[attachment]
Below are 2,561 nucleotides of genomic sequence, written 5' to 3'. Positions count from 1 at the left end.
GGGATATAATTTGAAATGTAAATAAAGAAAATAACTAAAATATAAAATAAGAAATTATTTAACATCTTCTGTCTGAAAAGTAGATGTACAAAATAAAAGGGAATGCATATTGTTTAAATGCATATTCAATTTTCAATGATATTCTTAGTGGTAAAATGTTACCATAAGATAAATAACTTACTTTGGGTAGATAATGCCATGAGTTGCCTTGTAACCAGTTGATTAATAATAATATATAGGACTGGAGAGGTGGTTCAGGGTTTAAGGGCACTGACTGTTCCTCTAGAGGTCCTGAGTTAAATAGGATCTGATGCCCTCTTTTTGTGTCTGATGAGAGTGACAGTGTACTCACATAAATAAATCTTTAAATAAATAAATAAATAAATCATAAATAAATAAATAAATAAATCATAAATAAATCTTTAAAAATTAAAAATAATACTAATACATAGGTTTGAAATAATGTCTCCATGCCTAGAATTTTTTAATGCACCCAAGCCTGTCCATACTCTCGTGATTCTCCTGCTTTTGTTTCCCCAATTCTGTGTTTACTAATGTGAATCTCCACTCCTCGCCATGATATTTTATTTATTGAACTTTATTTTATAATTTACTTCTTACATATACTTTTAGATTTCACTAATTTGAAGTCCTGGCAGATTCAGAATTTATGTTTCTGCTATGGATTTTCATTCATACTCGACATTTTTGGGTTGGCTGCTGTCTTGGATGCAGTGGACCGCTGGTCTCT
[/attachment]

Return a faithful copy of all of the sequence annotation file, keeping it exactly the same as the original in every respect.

Below are 2,561 nucleotides of genomic sequence, written 5' to 3'. Positions count from 1 at the left end.
GGGATATAATTTGAAATGTAAATAAAGAAAATAACTAAAATATAAAATAAGAAATTATTTAACATCTTCTGTCTGAAAAGTAGATGTACAAAATAAAAGGGAATGCATATTGTTTAAATGCATATTCAATTTTCAATGATATTCTTAGTGGTAAAATGTTACCATAAGATAAATAACTTACTTTGGGTAGATAATGCCATGAGTTGCCTTGTAACCAGTTGATTAATAATAATATATAGGACTGGAGAGGTGGTTCAGGGTTTAAGGGCACTGACTGTTCCTCTAGAGGTCCTGAGTTAAATAGGATCTGATGCCCTCTTTTTGTGTCTGATGAGAGTGACAGTGTACTCACATAAATAAATCTTTAAATAAATAAATAAATAAATCATAAATAAATAAATAAATAAATCATAAATAAATCTTTAAAAATTAAAAATAATACTAATACATAGGTTTGAAATAATGTCTCCATGCCTAGAATTTTTTAATGCACCCAAGCCTGTCCATACTCTCGTGATTCTCCTGCTTTTGTTTCCCCAATTCTGTGTTTACTAATGTGAATCTCCACTCCTCGCCATGATATTTTATTTATTGAACTTTATTTTATAATTTACTTCTTACATATACTTTTAGATTTCACTAATTTGAAGTCCTGGCAGATTCAGAATTTATGTTTCTGCTATGGATTTTCATTCATACTCGACATTTTTGGGTTGGCTGCTGTCTTGGATGCAGTGGACCGCTGGTCTCT